March 21, 2019 Jenny Lewis – On The Line (Album Review)
Seldom would one encounter a celebrity artist who is proficient and prolific in both the acting and the music worlds. That is why if you are an Indie Pop–oriented music enthusiast and you ever find one, then you should immediately welcome the music of that artist into your collection. You will surely be in for a worthwhile delight. Take for instance, Jenny Lewis—the American singer-songwriter, musician, and actress who is best known in the Alternative music scene as the lead singer and rhythm guitarist of the now defunct Rilo Kiley, with which she had come up with four proper studio albums—from 2001’s Take-Offs and Landings to 2007’s Under the Blacklight.
Born on January 8, 1976, in Las Vegas, Nevada, United States, Lewis first gained prominence in the 1980s as a child actress. She began focusing on her musical preoccupation in the decade that followed, forming Rilo Kiley in 1998. After the band broke up in 2014, she concentrated on her solo music career, beefing up her own discography with its third, that year’s The Voyager.
And now, Lewis is ready to move forward with a new offering. Titled On The Line, her fourth oeuvre comes out on Friday, March 22, 2019 though Warner Bros. Records. It opens with the Beatles-que, piano-led, Gospel-tinged “Heads Gonna Roll”—a clear indication of Lewis’s introspective transformation. This is followed by the slightly playful and bluesy vibe of “Wasted Youth.”
With the ensuing lead single “Red Bull & Hennessy,” Lewis then returns the listener to the familiarly upbeat and melodic stomping ground of her former band, albeit still echoing her newfound subdued countryside frolicking. The mood and pace further slow down with “Hollywood Lawn”—something which is, after all, not new in the genre, as it harks to a similar excursion by Evan Dando of The Lemonheads (“My Drug Buddy”).
Still in a relaxed mode, “Do Si Do” is, however, stylistically different—trippy and shimmery like a proper Dreampop track; think of Mazzy Star (“Fade into You”) or The Cranberries (“Ode to My Family”) when these bands were being weary and wistful. And then there is the heartrending, slow, Pub-befitting piano ballad “Dogwood.” The piano preoccupation continues with “Party Clown,” but this time the groove takes the listener from a corner of the Pub’s bar to the lonely dancefloor.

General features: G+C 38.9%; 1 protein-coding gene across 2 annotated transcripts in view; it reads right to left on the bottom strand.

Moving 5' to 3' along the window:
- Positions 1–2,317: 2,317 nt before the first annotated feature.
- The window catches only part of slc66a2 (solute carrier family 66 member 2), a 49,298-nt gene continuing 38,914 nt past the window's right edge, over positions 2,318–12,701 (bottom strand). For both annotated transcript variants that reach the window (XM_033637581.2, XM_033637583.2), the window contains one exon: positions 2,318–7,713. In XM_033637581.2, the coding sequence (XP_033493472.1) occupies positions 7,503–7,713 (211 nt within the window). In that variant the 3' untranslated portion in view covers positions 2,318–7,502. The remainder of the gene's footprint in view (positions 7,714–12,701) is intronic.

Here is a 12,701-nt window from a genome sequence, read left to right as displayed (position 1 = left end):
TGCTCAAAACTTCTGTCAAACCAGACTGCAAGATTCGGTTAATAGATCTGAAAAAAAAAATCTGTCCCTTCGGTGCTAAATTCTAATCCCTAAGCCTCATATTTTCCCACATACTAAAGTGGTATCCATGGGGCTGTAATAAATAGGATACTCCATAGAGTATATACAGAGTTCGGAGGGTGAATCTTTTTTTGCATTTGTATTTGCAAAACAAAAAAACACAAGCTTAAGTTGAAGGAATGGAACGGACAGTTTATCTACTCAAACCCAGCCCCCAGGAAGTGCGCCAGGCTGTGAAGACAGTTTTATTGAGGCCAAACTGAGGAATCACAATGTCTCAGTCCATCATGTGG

With “Little White Dove,” Lewis then conjures her inner revolutionary Prince badge (“Kiss”). Another piano song, even slower and more rustic, plays next in the form of the Vaudeville-tinged “Taffy.” The heartbeat and the piano passion continue on in the title track, which slowly builds up with a lot of Pop Rock sensibilities, resonating faint echoes of Roxette (“Listen to Your Heart”) and even a bit of The Pretenders (“Don’t Get Me Wrong”).
Finally, Lewis aptly pays homage to her Indie roots by wrapping up On The Line with the sunny, upbeat, and melodic “Rabbit Hole,” as if enthralling her fans to follow her further into her sonic adventures backwards and then forwards.
On The Line is both a familiar and fresh undertaking—a good balance of Indie’s quirkiness and Pop’s sensibilities. Certainly maturing and her stylistic scope further broadening, Lewis proves that she still has lots of treats and tricks to pull from her hat of musical ideas. But all these were surely made more possible with the contributions of luminaries in the industry such as Ringo Starr, Beck, Ryan Adams, Don Was, Benmont Tench, and Jim Keltner.
Lewis can now be elevated onto the pantheon of Indie Pop darlings who used to be parts of their respective groups but who have been able eventually to soar on their own sonic wings—such as Juliana Hatfield (Blake Babies), Imogen Heap (Frou Frou), Neko Case (The New Pornographers), and Isobel Campbell (Belle and Sebastian). On The Line is for both Indie Popsters and connoisseurs of the so-called Easy-Listening Adult Contemporary Music. For these reasons Cryptic Rock gives her new album 4 out of 5 stars.